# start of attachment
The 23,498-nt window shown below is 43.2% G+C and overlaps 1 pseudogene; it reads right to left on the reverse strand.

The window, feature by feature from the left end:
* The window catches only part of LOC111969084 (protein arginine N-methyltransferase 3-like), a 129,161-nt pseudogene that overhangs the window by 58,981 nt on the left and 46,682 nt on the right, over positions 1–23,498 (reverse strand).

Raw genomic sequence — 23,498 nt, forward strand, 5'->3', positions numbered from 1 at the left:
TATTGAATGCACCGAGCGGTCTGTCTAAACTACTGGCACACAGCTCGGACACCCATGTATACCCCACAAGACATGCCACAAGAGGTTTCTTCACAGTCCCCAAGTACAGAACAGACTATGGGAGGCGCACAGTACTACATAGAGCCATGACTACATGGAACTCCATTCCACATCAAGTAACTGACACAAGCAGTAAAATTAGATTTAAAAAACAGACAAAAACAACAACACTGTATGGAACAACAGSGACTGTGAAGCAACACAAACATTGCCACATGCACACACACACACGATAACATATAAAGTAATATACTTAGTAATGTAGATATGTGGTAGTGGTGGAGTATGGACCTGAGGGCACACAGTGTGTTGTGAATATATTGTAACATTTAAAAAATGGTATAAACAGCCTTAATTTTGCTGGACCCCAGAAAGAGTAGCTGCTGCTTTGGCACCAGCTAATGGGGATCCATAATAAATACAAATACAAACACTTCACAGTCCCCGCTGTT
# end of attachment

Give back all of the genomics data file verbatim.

The 23,498-nt window shown below is 43.2% G+C and overlaps 1 pseudogene; it reads right to left on the reverse strand.

The window, feature by feature from the left end:
* The window catches only part of LOC111969084 (protein arginine N-methyltransferase 3-like), a 129,161-nt pseudogene that overhangs the window by 58,981 nt on the left and 46,682 nt on the right, over positions 1–23,498 (reverse strand).

Raw genomic sequence — 23,498 nt, forward strand, 5'->3', positions numbered from 1 at the left:
TATTGAATGCACCGAGCGGTCTGTCTAAACTACTGGCACACAGCTCGGACACCCATGTATACCCCACAAGACATGCCACAAGAGGTTTCTTCACAGTCCCCAAGTACAGAACAGACTATGGGAGGCGCACAGTACTACATAGAGCCATGACTACATGGAACTCCATTCCACATCAAGTAACTGACACAAGCAGTAAAATTAGATTTAAAAAACAGACAAAAACAACAACACTGTATGGAACAACAGSGACTGTGAAGCAACACAAACATTGCCACATGCACACACACACACGATAACATATAAAGTAATATACTTAGTAATGTAGATATGTGGTAGTGGTGGAGTATGGACCTGAGGGCACACAGTGTGTTGTGAATATATTGTAACATTTAAAAAATGGTATAAACAGCCTTAATTTTGCTGGACCCCAGAAAGAGTAGCTGCTGCTTTGGCACCAGCTAATGGGGATCCATAATAAATACAAATACAAACACTTCACAGTCCCCGCTGTT